BIOTIC Species Information for Gammarus salinus
|Researched by||Georgina Budd||Data supplied by||MarLIN|
|Refereed by||This information is not refereed.|
|Scientific name||Gammarus salinus||Common name||A gammarid shrimp|
|MCS Code||S481||Recent Synonyms||None|
|Taxonomy References||Lincoln, 1979, Hayward et al., 1996, Ruppert & Barnes, 1994, Kolding, 1981,|
Surface deposit feeder
|Typical food types||Organic detritus and seaweed.||Habit||Free living|
|Bioturbator||Not relevant||Flexibility||High (>45 degrees)|
|Height||Insufficient information||Growth Rate||Insufficient information|
|Adult dispersal potential||100-1000m||Dependency||Independent|
|General Biology Additional Information||Moulting
Kinné (1960) found that the frequency (days - weeks) at which Gammarus salinus moulted varied with changes in temperature, the intervals being longer in males than in females. Females kept without a male showed a progressive prolongation of the intervals between moults beginning with the 3rd of 4th interval following isolation. Females kept together with males, in pairs, maintained moults at constant intervals. No differences were observed to occur in different salinities of 5, 10 and 30 psu.
|Biology References||Lincoln, 1979, Kinné, 1960, Breeman & Hoeksema, 1987,|
|Distribution and Habitat|
|Distribution in Britain & Ireland||On all coasts of England, Scotland and Wales in brackish-water, especially in the Humber and Severn Estuaries.|
|Global distribution||North-west Europe from English Channel to Baltic, some isolated reports of Gammarus salinus on the Iberian Peninsula.|
|Biogeographic range||Not researched||Depth range||0-10 m|
|Migratory||Non-migratory / Resident|
|Distribution Additional Information||Gammarus species are abundant estuarine animals. Spooner (1947) stated that gammarids were adaptable to various surroundings and not limited to particularly specialised ecological niches. Nor did they show gross patchiness of distribution within their habitable range, rather continuous populations occupy the entire length of estuaries, although the proportion of species represented changes from head to mouth. Furthermore, gammarids are relatively indifferent to the nature of the substratum to a remarkable degree. Provided that there is some kind of object to provide them with shelter/cover it does not matter whether the substratum is muddy or stony, the water turbid or clear and almost any kind of organic matter provides detritus upon which to feed (Spooner, 1947).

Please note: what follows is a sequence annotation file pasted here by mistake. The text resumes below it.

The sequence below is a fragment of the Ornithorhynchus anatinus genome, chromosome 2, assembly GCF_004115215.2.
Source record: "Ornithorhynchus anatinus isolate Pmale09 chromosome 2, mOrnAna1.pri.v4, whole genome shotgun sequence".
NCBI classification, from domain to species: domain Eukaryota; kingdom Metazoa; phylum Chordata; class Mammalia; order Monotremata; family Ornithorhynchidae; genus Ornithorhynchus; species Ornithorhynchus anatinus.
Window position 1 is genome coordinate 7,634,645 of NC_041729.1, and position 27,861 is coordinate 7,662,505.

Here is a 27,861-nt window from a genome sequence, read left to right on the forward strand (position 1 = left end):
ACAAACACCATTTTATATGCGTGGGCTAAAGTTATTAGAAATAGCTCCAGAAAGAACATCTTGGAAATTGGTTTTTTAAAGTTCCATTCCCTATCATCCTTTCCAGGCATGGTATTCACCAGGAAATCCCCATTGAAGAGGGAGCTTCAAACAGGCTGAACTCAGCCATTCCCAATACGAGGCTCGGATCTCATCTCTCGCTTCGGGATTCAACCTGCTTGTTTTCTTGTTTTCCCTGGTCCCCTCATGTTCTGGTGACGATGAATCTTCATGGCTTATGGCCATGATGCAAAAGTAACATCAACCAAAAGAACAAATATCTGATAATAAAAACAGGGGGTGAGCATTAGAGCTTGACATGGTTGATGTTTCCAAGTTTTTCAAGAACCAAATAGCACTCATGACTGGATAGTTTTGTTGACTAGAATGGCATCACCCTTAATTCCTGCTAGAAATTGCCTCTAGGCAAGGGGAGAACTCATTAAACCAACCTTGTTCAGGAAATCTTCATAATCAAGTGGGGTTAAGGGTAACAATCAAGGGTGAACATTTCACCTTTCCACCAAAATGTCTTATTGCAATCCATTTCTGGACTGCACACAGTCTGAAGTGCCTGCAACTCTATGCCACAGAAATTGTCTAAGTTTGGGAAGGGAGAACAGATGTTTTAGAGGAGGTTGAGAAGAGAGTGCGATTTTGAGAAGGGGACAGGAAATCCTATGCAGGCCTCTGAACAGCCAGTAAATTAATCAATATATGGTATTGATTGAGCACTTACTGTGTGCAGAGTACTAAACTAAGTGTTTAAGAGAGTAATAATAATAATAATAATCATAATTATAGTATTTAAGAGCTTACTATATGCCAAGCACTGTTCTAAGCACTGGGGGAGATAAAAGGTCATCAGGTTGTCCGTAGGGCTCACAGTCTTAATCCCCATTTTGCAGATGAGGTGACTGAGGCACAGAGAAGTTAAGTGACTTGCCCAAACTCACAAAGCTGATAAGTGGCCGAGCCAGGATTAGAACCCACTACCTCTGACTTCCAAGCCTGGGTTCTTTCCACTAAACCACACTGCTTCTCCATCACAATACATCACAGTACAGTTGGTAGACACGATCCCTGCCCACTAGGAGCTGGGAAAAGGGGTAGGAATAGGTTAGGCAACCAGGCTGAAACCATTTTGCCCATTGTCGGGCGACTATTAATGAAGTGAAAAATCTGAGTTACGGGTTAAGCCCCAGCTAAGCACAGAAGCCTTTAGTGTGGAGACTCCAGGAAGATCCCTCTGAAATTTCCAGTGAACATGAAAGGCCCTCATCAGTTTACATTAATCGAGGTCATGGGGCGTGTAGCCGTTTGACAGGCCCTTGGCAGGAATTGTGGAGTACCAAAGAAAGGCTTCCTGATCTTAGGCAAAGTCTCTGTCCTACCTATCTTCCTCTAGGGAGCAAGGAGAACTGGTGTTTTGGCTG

The distributional range of Gammarus salinus to the south was thought to be restricted as far as the English Channel. However, Van Maren (1975) reported Gammarus salinus for the first time on the Spanish coast in 1974.
Gravel / shingle
Coarse clean sand
|Biological zone||Upper Infralittoral
|Tidal stream strength/Water flow||Strong (3-6 kn)
Moderately Strong (1-3 kn)
|Salinity||Reduced (18-30 psu)
Low (<18 psu)
|Habitat Preferences Additional Information|
|Distribution References||Lincoln, 1979, JNCC, 1999, NBN, 2002, Maren van, 1975, Crothers, 1966, Spooner, 1947,|
||Developmental mechanism||Direct Development
|Reproductive Season||Autumn to spring||Reproductive Location||Insufficient information|
|Reproductive frequency||Annual protracted||Regeneration potential||No|
|Life span||<1 year||Age at reproductive maturity||<1 year|
|Generation time||<1 year||Fecundity||Increases with female length|
|Egg/propagule size||Insufficient information||Fertilization type||Internal|
|Reproduction Preferences Additional Information||Leineweber (1985) sampled a population of Gammarus salinus over 15 months in the south-western Kattegat at Sangstrup Klint, Denmark and reported that Gammarus salinus most likely had two generations per year, mature females were found from late November to late July. However, in the Limfjord, Denmark, the population of Gammarus salinus was reported to only produce one generation between 1977-1978, despite the presence of egg bearing females throughout the year (Kolding & Fenchel, 1979). Juveniles were most numerous from April through to July, and in the warmer months between July and October a relatively stable population was attained. The main reproduction period occurred during the winter months, with 80% of the female population reported to be pregnant, the adult generation died in May.
During reproduction, the male carries the smaller female grasped by his gnathopods, a condition known as amplexus. The animals separate briefly to permit the final preadult moult of the female. Sperm transfer is accomplished quickly; the male twists his abdomen around so that his uropods touch the female marsupium (brood pouch) and sperm are swept into the marsupium by the ventilating current created by the female. Finally the pair separate (Rupert & Barnes, 1994). The eggs are brooded within a chamber, the marsupium, beneath the thorax, formed by shelf-like plates projecting inward from the thoracic coxae.
Kinné (1960) examined the effects of different temperatures and salinity on the incubation time of Gammarus salinus. At a temperature between 19-20 °C females attained sexual maturity (1st oviposition) 20-30 days after hatching; their average length (from tip of rostrum to base of telson) being 7-8 mm. Males reached maturity one or more weeks later than the females. The incubation time (period between oviposition and hatching) of the eggs depended largely on the temperature at which the females were maintained; < 14 °C incubation took over 15 days and decreased to 5 days at 20 °C. As in other amphipods Kinné (1960) found that the fecundity of females increased with length, with numbers of eggs varying in a clutch (Ruppert & Barnes, 1994).
|Reproduction References||Leineweber, 1985, Kinné, 1960, Ruppert & Barnes, 1994, Kolding & Fenchel, 1979,|